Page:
A black hole at the centre of Birmingham City Council’s finances has hit almost £60 million, raising fears that services and thousands of jobs will have to be sacrificed in order to get spending back under control.
City treasurers are predicting a £14 million budget overspend this year, but the true position is far worse because council leaders have hijacked £43 million from reserves in a failed attempt to plug the gap.
If cost-cutting plans do not work, and efficiency savings are already running £17 million short of target this year, the local authority will start the next financial year deep in the red.
Most of the problems are confined to adults and children’s social services, where staff shortages have resulted in a £5.3 million overspend on hiring expensive agency staff to provide social work cover. Officials have reacted by capping the hours agency staff are allowed to work.
Budgets for helping adults with learning disabilities are £10 million in the red, while older people’s services are overspent by £9 million.
Fees from seven municipal golf courses are likely to be about £1 million less than predicted, while car park income is also down.
The council’s Tory-Liberal Democrat leadership blames the crisis on increasing demand for social services plus the impact of the recession.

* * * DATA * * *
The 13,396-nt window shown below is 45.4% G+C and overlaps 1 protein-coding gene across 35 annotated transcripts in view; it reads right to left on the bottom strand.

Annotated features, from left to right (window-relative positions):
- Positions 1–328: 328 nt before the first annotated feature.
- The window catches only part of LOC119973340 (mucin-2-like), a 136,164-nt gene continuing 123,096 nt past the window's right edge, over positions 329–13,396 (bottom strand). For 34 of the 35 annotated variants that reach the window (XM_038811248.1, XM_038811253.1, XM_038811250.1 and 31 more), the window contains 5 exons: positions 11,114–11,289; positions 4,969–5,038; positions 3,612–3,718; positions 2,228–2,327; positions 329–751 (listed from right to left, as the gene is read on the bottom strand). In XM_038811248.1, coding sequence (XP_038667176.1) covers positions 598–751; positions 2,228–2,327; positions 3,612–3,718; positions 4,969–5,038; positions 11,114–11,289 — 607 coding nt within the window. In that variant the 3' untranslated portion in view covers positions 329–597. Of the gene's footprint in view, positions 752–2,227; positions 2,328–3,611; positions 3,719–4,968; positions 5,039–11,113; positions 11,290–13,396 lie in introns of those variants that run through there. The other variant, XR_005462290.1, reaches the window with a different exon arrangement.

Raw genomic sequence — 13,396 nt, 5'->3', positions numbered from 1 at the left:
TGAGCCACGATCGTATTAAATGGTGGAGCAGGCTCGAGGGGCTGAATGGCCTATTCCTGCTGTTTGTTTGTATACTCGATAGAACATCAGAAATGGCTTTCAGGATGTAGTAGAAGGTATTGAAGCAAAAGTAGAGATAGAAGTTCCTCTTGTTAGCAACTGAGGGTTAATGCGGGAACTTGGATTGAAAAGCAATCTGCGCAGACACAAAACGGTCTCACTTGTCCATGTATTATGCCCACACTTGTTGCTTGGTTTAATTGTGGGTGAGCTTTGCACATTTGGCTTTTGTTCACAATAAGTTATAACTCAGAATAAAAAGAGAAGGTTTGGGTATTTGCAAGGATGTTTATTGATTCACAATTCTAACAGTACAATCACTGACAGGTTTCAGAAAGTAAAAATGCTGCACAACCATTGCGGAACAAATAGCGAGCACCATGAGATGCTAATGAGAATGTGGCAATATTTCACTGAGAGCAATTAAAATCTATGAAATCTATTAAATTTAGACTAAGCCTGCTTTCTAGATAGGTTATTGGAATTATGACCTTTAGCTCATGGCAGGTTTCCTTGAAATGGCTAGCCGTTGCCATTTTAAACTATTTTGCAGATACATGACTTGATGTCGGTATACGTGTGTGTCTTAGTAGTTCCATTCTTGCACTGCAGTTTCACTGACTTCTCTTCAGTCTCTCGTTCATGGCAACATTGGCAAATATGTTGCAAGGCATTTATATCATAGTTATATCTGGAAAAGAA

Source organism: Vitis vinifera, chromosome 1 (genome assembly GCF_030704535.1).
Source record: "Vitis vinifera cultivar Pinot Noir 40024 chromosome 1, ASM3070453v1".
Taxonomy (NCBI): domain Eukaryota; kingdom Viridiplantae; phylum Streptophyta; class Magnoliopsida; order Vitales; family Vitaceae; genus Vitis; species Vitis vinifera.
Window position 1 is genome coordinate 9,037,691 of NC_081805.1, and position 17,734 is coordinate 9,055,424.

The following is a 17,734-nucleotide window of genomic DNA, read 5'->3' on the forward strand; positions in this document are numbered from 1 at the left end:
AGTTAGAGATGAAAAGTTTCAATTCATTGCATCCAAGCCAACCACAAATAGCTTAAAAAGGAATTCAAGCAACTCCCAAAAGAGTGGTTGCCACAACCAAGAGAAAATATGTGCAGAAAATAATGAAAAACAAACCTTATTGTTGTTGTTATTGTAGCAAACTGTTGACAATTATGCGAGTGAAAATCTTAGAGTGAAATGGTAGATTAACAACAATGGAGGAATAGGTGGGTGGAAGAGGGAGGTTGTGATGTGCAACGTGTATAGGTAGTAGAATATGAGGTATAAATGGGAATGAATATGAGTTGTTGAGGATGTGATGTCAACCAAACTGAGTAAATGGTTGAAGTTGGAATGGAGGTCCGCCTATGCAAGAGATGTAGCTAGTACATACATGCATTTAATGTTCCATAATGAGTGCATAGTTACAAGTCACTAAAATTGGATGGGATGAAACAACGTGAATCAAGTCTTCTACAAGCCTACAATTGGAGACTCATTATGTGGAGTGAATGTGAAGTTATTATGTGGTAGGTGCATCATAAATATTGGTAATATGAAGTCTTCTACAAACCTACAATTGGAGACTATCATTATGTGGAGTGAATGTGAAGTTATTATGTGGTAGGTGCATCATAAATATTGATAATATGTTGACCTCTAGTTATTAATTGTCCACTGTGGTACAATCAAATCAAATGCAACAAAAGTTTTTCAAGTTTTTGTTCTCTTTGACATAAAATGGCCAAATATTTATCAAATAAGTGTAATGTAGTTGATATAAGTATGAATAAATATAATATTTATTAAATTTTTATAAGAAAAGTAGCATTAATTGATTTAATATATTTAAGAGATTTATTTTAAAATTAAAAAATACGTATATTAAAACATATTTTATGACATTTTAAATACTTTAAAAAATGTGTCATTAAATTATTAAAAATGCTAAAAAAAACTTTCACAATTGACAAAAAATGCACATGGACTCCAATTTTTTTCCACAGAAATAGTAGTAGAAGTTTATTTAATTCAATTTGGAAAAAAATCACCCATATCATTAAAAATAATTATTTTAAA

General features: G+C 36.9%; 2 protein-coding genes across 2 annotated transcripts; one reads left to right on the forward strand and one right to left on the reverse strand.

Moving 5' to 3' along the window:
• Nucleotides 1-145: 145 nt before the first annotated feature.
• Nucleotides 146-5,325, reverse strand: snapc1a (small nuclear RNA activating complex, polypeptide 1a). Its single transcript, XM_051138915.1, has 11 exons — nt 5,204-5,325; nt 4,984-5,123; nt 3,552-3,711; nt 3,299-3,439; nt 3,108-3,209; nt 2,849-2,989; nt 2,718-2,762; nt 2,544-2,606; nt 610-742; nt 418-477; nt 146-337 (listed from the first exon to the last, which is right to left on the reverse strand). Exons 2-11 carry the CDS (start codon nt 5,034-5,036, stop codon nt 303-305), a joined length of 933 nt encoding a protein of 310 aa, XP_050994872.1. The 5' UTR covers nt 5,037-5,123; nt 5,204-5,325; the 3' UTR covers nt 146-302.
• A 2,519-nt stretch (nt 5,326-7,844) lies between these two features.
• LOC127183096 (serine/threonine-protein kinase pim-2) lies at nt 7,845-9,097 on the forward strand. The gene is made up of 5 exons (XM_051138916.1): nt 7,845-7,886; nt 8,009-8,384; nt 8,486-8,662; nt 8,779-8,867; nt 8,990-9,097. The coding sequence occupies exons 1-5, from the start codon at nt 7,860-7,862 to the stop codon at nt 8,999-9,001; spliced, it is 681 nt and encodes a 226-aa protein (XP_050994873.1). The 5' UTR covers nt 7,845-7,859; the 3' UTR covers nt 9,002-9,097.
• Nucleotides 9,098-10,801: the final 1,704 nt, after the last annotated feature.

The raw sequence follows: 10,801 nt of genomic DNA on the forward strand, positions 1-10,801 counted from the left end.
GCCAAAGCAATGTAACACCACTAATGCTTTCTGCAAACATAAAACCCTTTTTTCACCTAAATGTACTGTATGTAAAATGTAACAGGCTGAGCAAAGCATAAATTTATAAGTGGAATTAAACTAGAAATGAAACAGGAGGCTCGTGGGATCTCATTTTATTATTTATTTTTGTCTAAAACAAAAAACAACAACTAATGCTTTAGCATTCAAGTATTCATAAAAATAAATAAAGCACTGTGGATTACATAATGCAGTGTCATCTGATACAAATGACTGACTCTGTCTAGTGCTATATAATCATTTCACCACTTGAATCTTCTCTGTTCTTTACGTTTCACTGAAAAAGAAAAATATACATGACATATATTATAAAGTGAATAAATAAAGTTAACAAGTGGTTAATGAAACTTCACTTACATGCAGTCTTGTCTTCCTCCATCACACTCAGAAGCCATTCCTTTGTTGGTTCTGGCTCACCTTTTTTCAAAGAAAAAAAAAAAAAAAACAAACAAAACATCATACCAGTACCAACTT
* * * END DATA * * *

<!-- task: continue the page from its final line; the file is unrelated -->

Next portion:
Officials have been ordered to limit spending to “essential activity” only.
Paul Dransfield, Corporate Director of Resources, said: “The council is committed to being open about these pressures.
“Every effort is being made to cut our projected overspend and work will continue all year to put in place remedial actions to balance the budget.”
Opposition Labour group leader Sir Albert Bore accused the council of attempting to hide the true extent of the “dire” financial position.
Sir Albert (Lab Ladywood) added: “Horrendous cuts in services and job losses are inevitable if this council does not get things under control.
“The extent of the crisis facing Birmingham is becoming clear.”